The joyous bedlam that erupted after Adrian Frimpong’s student mildly insulted the substitute teacher’s shirt: People were dancing, throwing things, either humping the floor or trying to do the worm, at one point a wheelchair appeared onstage…
Same bedlam later at the company populated exclusively by Dirkenses, where the bedlam ended with everyone doffing their top hats in unison
Team: (no name given, it was pretty late)
Performers: Brandon Gardner, Chris Gethard, Jesse Lee, Shannon O’Neill, Jim Santangeli, Josh Sharp, Alex Song, Sarah Grace Welbourne
Opening: None/Organic/Find the Form
Blackout line: “Fluffy, you’re in hell with the rest of us!”
Standing ovation from the crowd!
After the suggestion “lace-ups,” the performers leaned down and tied each of their shoes to someone else’s shoes (for real) in a Twister-esque pile. From there they figured out the rules as they went. First beats were intentionally set in places or situations that would play with the reality of being tied together: an entire family at their patriarch’s appointment with a heart doctor, needing to get things from the car, including their dog Fluffy; another family shopping for shoes they must try on, including a son (Sarah Grace Welbourne) dying to wear flip-flops in the winter; a President’s son (Chris Gethard) mad that he’s constantly surrounded by Secret Service agents. Edits were done organically, with a clear initiation to establish a new beat, and performers lied down on the floor (still tied to the rest of the group) when they weren’t “in the scene.”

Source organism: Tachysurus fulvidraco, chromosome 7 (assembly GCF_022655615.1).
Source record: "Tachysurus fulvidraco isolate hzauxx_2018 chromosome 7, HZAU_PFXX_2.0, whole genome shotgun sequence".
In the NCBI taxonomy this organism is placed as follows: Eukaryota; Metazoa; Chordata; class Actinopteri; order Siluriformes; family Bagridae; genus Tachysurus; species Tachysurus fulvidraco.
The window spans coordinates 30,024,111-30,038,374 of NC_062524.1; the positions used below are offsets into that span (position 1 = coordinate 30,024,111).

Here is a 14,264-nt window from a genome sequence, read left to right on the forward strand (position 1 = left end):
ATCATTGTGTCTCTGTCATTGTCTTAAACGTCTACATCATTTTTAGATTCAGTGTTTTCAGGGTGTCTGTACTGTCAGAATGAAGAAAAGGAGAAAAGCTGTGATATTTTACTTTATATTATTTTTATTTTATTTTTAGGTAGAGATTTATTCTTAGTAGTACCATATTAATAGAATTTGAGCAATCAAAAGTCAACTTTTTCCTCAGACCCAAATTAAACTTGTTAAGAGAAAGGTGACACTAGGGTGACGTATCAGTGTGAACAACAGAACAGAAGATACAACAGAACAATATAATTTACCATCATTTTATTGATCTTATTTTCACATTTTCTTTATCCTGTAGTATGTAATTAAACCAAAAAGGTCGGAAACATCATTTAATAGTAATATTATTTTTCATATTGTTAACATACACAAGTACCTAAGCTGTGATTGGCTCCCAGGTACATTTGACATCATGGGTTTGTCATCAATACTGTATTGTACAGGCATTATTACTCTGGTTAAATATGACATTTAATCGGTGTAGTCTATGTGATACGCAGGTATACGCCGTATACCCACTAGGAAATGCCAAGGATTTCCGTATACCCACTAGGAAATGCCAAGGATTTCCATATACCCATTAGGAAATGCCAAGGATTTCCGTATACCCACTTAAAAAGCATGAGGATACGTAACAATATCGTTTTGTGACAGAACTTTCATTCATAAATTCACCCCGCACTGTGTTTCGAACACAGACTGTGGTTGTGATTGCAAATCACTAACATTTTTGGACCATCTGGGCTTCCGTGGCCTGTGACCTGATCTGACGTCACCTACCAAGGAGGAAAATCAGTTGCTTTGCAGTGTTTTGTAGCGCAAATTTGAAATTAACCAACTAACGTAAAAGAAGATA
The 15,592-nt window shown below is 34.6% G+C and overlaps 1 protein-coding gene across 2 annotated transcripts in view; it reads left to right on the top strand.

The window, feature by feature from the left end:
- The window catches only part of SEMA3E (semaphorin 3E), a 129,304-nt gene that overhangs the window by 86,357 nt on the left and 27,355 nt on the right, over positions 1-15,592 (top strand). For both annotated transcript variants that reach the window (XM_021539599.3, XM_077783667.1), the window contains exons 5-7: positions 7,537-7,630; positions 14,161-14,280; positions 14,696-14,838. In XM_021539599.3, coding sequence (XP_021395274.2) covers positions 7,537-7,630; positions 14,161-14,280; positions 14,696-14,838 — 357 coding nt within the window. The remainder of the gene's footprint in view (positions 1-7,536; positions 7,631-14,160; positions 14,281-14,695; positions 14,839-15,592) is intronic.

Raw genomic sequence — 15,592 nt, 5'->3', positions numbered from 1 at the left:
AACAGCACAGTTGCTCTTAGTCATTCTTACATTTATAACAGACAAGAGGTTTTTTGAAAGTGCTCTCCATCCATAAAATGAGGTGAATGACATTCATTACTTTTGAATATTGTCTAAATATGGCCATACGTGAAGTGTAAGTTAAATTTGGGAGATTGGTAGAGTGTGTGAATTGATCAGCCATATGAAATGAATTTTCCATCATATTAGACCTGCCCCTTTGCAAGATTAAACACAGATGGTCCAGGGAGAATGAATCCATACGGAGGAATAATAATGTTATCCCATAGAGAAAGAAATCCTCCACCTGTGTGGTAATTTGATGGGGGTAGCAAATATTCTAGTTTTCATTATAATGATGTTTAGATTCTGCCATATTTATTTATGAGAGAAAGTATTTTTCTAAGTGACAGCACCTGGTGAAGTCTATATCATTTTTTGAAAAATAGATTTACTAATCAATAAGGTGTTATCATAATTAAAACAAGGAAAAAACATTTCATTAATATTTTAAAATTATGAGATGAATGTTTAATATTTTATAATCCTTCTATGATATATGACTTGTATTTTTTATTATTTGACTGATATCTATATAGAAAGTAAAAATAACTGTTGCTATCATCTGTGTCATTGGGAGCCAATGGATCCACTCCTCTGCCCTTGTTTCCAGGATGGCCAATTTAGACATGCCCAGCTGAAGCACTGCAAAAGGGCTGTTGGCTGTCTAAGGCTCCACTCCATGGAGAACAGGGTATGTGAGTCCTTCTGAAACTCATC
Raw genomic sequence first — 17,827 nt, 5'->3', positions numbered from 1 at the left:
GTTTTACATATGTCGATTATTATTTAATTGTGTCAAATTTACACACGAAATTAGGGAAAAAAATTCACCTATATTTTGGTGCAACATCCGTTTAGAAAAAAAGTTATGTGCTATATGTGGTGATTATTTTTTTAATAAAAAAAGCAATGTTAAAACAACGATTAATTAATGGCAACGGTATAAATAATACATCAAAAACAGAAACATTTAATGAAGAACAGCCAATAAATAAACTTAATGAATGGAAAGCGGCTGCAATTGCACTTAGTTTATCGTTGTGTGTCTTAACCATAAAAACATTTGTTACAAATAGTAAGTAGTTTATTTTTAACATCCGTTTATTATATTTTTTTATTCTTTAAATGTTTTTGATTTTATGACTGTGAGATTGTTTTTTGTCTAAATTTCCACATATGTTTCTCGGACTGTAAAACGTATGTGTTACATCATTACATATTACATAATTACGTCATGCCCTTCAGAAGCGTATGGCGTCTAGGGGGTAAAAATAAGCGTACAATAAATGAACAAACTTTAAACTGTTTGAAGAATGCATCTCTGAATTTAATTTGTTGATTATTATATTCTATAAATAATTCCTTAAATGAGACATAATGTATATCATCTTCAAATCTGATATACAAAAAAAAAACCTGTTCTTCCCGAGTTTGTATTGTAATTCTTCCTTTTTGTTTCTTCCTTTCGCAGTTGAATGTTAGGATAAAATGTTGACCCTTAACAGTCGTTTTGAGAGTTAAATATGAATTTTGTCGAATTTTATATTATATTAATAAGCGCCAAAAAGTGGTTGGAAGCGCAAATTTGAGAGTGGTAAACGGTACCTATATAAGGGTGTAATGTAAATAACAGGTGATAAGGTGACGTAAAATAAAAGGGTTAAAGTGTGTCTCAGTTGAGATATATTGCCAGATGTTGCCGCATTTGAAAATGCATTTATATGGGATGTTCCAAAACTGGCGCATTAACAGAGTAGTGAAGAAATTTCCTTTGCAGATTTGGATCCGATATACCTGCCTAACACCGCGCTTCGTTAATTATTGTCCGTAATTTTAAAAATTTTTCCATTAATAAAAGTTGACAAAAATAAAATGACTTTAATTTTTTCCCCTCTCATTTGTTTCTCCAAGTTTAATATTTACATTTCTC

At the end of the first beats, the President’s son popped out of his shoes and thus accidentally “escaped” the group and went to the back line, leaving him to sweep-edit coming beats.
The first group game got a little meta, with a mother (Shannon O’Neill) lamenting that her son Christopher had died earlier that day; all she was left with was his shoe.
During the second beats, as characters died (starting with Jesse Lee’s patriarch having a heart attack), the performers would leave their shoes and go to the back line.
The second group game left just four performers (Shannon, Brandon Gardner, Jim Santangeli, Alex Song) tied together in a row with their backs to the audience, getting ready to perform the musical “Chicago” for an audience of a thousand people (although, as Alex pointed out, “I feel like the two people yelling are the two who know the least about ‘Chicago’”).
The third beat featured Brandon and Alex as detectives staring at the evidence (empty shoes) on the ground and trying to figure out how all the previous characters had died, and Shannon offering up eye-witness testimony which the detectives disregarded because it “wasn’t as fun” as trying to figure it out themselves. A tag-out run ensued in which various witnesses described seeing the deaths; every time someone tagged in, they had to step into Shannon’s shoes.
This scene was swept and everyone came back into their shoes, tipping over each other and eventually ending up in a pile downstage left, with Fluffy the dog barking pitifully in the constrained hell of the performers’ own making.